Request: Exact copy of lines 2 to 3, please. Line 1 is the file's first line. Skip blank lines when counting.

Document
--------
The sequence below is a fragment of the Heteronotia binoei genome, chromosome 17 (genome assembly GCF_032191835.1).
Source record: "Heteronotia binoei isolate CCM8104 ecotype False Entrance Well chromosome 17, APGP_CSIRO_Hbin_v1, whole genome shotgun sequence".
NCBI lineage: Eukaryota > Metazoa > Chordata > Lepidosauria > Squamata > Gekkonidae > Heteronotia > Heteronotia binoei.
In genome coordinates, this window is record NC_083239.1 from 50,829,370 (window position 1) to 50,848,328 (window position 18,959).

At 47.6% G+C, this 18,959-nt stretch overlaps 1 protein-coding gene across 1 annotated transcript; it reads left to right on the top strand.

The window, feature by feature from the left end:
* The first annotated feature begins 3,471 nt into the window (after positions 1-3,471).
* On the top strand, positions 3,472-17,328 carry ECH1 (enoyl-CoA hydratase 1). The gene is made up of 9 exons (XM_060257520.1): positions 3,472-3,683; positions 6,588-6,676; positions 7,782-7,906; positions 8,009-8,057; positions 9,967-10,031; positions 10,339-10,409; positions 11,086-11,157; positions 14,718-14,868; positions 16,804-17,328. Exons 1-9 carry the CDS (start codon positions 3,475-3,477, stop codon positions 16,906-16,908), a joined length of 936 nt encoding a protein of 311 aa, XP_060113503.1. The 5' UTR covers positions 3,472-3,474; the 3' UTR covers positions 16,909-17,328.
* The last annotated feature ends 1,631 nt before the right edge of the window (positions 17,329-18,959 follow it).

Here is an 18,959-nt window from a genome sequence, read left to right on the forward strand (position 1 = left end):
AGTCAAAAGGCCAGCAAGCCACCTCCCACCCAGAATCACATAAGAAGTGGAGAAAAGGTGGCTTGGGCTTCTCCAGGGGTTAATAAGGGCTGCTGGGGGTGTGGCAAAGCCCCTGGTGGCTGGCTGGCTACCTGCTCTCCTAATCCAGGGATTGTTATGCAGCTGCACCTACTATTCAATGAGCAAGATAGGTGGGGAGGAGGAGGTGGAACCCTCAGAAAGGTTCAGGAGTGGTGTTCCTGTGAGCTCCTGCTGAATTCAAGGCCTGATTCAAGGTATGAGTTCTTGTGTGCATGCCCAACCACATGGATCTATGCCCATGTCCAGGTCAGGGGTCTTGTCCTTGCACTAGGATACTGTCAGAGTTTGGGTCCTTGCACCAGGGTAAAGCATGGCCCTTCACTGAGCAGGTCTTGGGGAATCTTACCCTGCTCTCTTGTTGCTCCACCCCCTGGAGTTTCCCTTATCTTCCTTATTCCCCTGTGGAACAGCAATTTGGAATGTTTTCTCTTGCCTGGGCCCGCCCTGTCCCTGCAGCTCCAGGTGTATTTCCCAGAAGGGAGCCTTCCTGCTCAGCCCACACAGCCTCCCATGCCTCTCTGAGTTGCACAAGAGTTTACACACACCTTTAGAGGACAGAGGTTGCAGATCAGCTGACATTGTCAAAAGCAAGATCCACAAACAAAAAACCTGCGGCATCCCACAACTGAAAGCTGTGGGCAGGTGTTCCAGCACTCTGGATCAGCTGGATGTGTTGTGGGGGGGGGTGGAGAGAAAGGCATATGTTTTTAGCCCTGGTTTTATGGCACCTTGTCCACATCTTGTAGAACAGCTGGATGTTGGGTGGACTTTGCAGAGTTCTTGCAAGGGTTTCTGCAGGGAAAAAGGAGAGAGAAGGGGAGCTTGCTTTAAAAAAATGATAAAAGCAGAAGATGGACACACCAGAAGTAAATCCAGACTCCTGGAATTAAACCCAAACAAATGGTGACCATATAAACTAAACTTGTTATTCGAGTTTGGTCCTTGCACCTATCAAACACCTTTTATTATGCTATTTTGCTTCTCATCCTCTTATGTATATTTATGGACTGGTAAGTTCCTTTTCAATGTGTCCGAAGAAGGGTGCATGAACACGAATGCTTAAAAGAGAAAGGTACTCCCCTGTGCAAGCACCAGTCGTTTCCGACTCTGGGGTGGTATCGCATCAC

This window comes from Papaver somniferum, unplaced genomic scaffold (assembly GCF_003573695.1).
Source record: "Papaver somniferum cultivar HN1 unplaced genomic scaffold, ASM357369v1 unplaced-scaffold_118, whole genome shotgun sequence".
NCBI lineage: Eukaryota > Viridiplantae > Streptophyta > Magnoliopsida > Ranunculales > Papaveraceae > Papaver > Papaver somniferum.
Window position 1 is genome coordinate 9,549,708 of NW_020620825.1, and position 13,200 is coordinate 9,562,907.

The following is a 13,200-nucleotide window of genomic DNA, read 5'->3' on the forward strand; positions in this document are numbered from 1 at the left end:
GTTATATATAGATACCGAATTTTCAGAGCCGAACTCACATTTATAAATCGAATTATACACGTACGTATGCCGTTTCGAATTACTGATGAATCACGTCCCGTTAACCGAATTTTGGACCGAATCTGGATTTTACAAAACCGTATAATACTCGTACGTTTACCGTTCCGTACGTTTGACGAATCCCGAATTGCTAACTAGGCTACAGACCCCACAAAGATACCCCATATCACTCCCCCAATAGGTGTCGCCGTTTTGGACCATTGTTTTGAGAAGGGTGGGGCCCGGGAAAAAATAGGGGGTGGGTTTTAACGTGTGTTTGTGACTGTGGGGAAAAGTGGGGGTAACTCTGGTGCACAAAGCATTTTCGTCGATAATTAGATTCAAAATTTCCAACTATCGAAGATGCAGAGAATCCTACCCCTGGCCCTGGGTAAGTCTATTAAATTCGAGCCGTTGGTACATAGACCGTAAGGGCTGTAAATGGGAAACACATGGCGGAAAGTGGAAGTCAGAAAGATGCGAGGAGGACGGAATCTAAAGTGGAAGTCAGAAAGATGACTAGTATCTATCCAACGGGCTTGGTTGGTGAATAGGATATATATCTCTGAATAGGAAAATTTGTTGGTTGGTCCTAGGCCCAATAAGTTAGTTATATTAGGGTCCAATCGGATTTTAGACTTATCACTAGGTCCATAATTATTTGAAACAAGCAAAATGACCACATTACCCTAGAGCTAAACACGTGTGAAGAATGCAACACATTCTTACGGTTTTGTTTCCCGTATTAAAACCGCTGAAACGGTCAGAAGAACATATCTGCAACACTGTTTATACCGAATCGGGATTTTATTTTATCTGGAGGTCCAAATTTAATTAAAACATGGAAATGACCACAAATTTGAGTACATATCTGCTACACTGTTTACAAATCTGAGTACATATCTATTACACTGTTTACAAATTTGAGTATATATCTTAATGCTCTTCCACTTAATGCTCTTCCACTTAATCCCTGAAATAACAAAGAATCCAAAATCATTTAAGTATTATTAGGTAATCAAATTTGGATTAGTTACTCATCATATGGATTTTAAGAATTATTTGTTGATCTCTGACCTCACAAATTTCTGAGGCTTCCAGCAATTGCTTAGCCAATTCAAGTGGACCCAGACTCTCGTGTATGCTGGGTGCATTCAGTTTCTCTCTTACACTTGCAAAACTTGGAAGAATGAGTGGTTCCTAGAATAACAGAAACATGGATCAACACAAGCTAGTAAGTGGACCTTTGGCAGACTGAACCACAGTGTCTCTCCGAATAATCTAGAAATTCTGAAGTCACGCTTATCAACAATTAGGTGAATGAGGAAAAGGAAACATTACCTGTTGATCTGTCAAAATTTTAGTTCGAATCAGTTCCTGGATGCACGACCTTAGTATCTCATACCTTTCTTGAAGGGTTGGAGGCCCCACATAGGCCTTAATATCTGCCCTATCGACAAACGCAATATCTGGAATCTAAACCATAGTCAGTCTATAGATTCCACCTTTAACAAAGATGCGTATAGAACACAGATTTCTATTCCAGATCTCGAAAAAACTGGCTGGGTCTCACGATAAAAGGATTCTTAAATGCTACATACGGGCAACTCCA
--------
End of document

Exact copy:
Source record: "Heteronotia binoei isolate CCM8104 ecotype False Entrance Well chromosome 17, APGP_CSIRO_Hbin_v1, whole genome shotgun sequence".
NCBI lineage: Eukaryota > Metazoa > Chordata > Lepidosauria > Squamata > Gekkonidae > Heteronotia > Heteronotia binoei.